Fig. 1.
Association of TCTP with either eEF1Bβ or eEF1A. (A) TCTP interacts with the C terminus of eEF1Bβ and eEF1A in yeast. Diploids carrying the constructs HM12, Bcl-x, eEF1A, eEF1Bβ, or truncated form of eEF1Bβ (Bβ-Nter ...
Fig. 4.
TCTP preferentially stabilizes the GDP form of eEF1A. The time course of GDP exchange was assayed at 0°C in the presence of 350 nM eEF1A-[3H]GDP without TCTP ([filled square]) or with increasing amounts of TCTP (final concentrations of 200, 300, 500, ...

To investigate the presence of endogenous interaction between TCTP and eEF1Bβ, antibodies directed against TCTP and eEF1Bβ were generated and initially tested on total cell lysates derived from 293T cells. Immunoblot analysis revealed that the anti-TCTP antibody detected a protein band of 23 kDa, corresponding to its expected molecular weight (see Fig. 6, which is published as supporting information on the PNAS web site). In addition, the anti-eEF1Bβ antibody recognized a single protein band of 36–38 kDa, which corresponded to the predicted size of eEF1Bβ. Finally, anti-TCTP and anti-eEF1Bβ antibodies immunoprecipitated their respective recombinant protein, indicating that both antibodies recognize native proteins (see Fig. 6).

Coimmunoprecipitation experiments were subsequently carried out on lysates derived from either 293T or HeLa cells to identify the presence of an endogenous association between TCTP with either eEF1Bβ or eEF1A. Rabbit anti-TCTP or isotype-matched IgG control antibodies were initially incubated with cell lysates. Immunoblot analysis with antibodies against either eEF1Bβ (Fig. 2A) or eEF1A (Fig. 2C) revealed that anti-TCTP, but not rabbit IgG, specifically coimmunoprecipitated protein bands of 36 and 51 kDa, respectively. In addition, immunoblotting with the chicken anti-TCTP antibody on immune complexes immunoprecipitated with anti-eEF1Bβ revealed a reciprocal association between TCTP and eEF1Bβ (Fig. 2B). In agreement with previous studies (24), Fig. 2D illustrates an association between eEF1Bβ and eEF1A. Finally, MS analysis of affinity-purified TCTP-binding partners confirmed that eEF1A interacts with TCTP. Interestingly, eEF2, a GTPase also involved in elongation, was identified as an additional TCTP-interacting partner in the same screening (see Tables 2–4, which are published as supporting information on the PNAS web site). Overall, the above data show that TCTP associates with eEF1Bβ and eEF1A, proteins involved in translation elongation.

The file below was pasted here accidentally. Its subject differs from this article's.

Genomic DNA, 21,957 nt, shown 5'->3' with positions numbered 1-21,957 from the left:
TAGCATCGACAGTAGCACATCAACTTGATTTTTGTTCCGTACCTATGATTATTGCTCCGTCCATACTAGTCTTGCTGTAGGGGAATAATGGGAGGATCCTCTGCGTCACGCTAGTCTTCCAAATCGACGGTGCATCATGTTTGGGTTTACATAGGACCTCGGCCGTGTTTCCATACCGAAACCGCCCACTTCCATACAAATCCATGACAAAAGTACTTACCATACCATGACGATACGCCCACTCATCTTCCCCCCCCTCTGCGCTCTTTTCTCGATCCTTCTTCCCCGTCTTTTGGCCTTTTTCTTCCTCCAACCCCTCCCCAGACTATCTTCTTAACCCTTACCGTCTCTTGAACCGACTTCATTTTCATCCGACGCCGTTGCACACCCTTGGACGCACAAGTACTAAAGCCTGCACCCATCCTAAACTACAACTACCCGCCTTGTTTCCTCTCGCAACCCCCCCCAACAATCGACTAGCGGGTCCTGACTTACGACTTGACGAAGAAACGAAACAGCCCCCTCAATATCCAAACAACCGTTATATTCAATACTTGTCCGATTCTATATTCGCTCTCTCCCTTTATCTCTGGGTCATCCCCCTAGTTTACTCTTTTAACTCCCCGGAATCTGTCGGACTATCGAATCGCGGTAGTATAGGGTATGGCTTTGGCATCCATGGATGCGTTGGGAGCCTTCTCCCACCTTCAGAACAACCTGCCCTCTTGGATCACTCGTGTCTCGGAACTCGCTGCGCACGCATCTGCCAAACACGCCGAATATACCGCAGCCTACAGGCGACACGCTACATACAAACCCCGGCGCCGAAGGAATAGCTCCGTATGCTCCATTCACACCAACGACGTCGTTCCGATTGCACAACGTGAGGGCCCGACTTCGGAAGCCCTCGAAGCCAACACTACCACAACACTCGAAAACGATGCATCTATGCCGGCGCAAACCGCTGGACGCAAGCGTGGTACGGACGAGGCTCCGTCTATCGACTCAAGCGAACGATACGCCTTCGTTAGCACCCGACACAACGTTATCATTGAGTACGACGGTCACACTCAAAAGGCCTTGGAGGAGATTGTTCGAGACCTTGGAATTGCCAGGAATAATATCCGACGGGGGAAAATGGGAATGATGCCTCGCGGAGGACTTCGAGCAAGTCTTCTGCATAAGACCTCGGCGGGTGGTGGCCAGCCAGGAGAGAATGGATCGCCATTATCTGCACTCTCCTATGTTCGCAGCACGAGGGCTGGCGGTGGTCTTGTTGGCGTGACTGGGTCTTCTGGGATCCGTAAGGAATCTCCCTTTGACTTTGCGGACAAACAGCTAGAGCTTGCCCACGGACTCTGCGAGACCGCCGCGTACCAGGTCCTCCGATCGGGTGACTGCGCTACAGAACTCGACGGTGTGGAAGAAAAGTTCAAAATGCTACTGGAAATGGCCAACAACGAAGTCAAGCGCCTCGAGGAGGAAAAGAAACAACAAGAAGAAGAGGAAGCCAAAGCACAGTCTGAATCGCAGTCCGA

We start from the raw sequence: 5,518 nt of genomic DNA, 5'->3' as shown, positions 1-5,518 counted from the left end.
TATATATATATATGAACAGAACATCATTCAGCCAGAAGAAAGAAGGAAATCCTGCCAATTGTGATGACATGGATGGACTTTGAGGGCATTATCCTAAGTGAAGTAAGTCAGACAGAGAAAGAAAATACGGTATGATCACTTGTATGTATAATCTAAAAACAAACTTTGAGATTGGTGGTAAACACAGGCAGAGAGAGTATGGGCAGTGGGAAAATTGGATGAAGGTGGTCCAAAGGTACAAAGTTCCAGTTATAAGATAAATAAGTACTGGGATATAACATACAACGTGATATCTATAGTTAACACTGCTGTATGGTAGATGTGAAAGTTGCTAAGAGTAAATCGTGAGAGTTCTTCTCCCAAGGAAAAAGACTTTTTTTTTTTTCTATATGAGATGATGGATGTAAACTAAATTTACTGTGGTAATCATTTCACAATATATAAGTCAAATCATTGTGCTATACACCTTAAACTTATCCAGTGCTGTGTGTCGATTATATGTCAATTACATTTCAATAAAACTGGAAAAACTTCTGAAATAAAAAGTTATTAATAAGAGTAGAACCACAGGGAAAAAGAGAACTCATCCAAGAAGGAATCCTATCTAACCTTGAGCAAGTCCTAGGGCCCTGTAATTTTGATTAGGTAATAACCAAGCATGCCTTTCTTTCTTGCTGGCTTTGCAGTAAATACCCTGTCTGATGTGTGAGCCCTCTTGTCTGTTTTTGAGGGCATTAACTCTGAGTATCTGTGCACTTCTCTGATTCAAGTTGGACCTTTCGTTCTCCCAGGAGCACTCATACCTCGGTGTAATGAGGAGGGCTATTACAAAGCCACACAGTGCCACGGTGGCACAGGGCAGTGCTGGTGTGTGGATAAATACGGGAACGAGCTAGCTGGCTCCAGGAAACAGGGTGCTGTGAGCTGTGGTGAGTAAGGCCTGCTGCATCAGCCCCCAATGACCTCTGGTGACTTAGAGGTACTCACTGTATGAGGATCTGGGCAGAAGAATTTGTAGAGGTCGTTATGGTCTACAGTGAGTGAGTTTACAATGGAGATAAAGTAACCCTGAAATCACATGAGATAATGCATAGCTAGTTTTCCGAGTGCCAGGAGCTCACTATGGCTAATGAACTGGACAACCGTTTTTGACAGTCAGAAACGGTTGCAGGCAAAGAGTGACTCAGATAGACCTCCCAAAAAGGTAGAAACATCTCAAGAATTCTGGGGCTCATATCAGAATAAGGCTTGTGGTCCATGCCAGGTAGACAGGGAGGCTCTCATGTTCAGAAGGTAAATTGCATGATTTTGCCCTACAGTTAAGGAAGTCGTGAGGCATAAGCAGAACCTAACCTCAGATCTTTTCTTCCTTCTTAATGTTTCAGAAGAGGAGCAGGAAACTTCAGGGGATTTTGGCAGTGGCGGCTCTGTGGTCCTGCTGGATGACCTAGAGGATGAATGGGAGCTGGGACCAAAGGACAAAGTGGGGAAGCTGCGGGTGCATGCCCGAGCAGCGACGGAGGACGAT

Fig. 2.
Endogenous interaction of TCTP with either eEF1Bβ or eEF1A. TCTP was immunoprecipitated from either 293T or HeLa cell extracts with a rabbit anti-TCTP or an isotype-matched control antibody (IgG). Immunoprecipitates (IP) were analyzed by Western ...

TCTP Colocalizes with Either eEF1Bβ or eEF1A. Indirect immunofluorescence studies were also performed on HeLa cells to further investigate an endogenous association between TCTP and either eEF1Bβ or eEF1A. Fig. 3 shows that staining with the chicken anti-TCTP antibody appeared punctate and cytoplasmic and partially colocalized with the endoplasmic reticulum (ER) marker protein disulfide isomerase (PDI) (see Fig. 7, which is published as supporting information on the PNAS web site). Moreover, in agreement with previous reports (5), confocal imaging also showed a strong perinuclear staining with the anti-TCTP, partially overlapping with ER marker. Anti-eEF1Bβ staining was restricted primarily to the ER (Fig. 3A Upper), costaining with PDI (31) (see Fig. 7). The overlay of TCTP and eEF1Bβ staining indicates that these proteins partially colocalize to the perinuclear region of the cell. Finally, colocalization studies of eEF1A and TCTP were also performed. Immunofluorescence analysis using an anti-eEF1A antibody revealed staining around the nucleus and throughout the cytoplasm (31). Confocal analysis on HeLa cells stained with chicken anti-TCTP and anti-eEF1A antibodies revealed a partial colocalization around the nucleus (Fig. 3B).